How To Take Advantage of a Recession
While a recession is a tough time for the economy in general, there are always pockets of opportunity in every downturn.
In fact, there are many axioms that suggest that wealthy investors actually look forward to recessions, from the age-old expression that “millionaires are made when the markets are down” to billionaire Warren Buffett’s famous maxim, “Be fearful when others are greedy, and greedy when others are fearful.”
But, as an average investor, is there a way that you too can benefit from a contracting economy? The simple answer is yes. Here are some ideas for how to take advantage of a recession.
Lower Your Average Cost
Typically, the stock market sells off about six months before a recession actually hits, and the drawdown can be dramatic. In the first half of 2022, for example, the S&P 500 was down 21% from its high, and as of Aug. 29 it was still down more than 15% year to date.
It’s certainly painful to look at your brokerage statements at times like these, but it’s also a great opportunity for long-term investors to pick up additional shares. For example, if you bought $5,000 worth of a stock priced at $100 and it is now down to $80, another $1,000 investment will bring your average cost to just $90 per share. Not only will it be easier for you to break even, but a return to your previous purchase price of $100 will now result in profits, rather than simply breaking even.
Pick Up Cheap Dividends
When stock prices fall, their dividend yields increase — all other things being equal. For instance, if a stock trades at $100 and yields 2%, that same stock will yield 4% if the price falls to $50. That’s twice as much income for shareholders who buy in at the lower price. You’ll have to be a bit careful here, as some stocks that lose half of their value have business issues that could result in a dividend cut. But if a high-quality company sees its share price fall simply due to negative overall market sentiment, it’s a great way to pick up a big income stream on the cheap.
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Buy Index Funds
A recession is an economic contraction, and the unfortunate truth is that some companies don’t survive. While many stocks that trade lower during a recession can and do go on to make new all-time highs, others find themselves in an irrecoverable spiral down that could eventually lead to bankruptcy.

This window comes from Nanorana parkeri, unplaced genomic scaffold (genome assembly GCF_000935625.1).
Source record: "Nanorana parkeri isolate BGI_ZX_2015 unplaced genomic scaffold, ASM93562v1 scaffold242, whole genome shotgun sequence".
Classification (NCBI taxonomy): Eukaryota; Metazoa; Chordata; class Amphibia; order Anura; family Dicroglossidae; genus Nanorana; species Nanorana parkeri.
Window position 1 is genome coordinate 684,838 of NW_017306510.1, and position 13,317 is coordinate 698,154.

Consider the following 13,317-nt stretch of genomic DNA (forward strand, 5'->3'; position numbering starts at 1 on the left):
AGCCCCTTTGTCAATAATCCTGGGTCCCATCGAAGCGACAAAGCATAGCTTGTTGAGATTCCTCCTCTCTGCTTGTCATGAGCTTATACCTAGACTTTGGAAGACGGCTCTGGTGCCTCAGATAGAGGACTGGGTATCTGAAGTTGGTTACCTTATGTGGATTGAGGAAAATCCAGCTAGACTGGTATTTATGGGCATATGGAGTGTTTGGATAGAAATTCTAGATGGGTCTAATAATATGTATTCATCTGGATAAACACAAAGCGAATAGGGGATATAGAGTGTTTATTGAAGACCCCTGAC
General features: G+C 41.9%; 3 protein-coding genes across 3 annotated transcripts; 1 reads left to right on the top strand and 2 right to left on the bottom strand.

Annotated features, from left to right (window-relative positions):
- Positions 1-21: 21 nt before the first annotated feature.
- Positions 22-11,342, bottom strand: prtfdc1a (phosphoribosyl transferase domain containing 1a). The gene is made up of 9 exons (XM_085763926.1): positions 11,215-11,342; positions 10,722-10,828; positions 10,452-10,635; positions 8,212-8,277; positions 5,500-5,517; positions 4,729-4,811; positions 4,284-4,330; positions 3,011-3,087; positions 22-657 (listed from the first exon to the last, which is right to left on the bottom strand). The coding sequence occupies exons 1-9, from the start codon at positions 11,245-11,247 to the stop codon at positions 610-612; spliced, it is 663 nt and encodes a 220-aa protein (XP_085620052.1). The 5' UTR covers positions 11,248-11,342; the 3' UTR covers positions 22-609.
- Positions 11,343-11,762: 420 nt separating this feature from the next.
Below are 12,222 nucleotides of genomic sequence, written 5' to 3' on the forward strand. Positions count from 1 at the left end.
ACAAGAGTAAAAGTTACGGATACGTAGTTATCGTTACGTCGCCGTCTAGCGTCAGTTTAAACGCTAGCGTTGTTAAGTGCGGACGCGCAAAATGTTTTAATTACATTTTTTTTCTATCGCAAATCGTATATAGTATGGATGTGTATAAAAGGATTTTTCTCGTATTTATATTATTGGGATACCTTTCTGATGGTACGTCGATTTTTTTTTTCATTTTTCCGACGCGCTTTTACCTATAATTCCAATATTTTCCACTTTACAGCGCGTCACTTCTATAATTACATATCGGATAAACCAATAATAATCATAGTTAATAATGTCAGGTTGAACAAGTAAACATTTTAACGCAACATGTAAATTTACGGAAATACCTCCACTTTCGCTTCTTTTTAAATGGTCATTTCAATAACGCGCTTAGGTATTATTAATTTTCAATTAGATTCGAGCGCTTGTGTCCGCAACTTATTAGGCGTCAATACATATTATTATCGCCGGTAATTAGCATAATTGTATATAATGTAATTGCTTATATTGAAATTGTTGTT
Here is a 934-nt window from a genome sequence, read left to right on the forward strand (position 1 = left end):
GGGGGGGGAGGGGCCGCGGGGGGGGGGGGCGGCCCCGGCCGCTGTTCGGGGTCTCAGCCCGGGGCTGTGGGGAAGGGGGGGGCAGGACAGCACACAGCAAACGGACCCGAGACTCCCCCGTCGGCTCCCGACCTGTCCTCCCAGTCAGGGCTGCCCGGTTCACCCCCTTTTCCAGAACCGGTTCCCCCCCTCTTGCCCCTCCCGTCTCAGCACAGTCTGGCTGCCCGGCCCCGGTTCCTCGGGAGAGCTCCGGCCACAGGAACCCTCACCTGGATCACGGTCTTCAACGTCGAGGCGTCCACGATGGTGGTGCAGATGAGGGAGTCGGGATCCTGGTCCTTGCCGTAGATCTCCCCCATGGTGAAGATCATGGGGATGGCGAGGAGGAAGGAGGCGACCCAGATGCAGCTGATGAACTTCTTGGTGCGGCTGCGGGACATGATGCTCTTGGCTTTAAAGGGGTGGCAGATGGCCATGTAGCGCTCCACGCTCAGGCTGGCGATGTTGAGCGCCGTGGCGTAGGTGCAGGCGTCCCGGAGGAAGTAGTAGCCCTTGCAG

For this reason, it makes sense for many investors to load up on index funds during a bear market rather than trying to pick individual stocks. Although there are no guarantees going forward, historically speaking, the market indexes have always recovered and gone on to make new highs after navigating a bear market. While you may see greater returns with individual stocks, investing in an index fund is typically less risky.
Boost Your Emergency Savings
During a recession, it pays to dump as much money as you can into your emergency savings. Not only might you need additional funds for emergencies — or to help cover unexpected jumps in prices — you likely will benefit from a higher savings yield.
Recessions are often concurrent with rising interest rates, as the Fed increases the federal funds rate in an effort to combat inflation. Eventually, yields tend to fall again; but, in the early stages of a recession, rates tend to be high and rising.
Savings accounts — particularly the online variety — often see dramatic jumps in the interest they pay to customers during these times. From November 2020 to August 2022, for example, the savings yield at online bank Marcus popped from 0.50% to 1.70%, a rate that’s likely to go even higher as the Fed continues its battle against inflation.
Wait for Lower Interest Rates
Just like the early stages of a recession are a good time to take advantage of higher savings rates, coming out of a recession is a good time to take advantage of lower interest rates.
Typically, by the end of a recession, the Fed has begun lowering rates in an effort to stimulate the economy. In some cases, rates can fall quite low. While the recession triggered by the coronavirus was an unusual case, the Fed responded to it by lowering the federal funds rate to essentially zero. This drove mortgage interest rates to an all-time low of 2.65%, offering a great opportunity for both investors and first-time homebuyers alike.
While rates aren’t likely to fall quite that low coming out of the next recession, you may be able to take advantage of rates that are lower than current levels.
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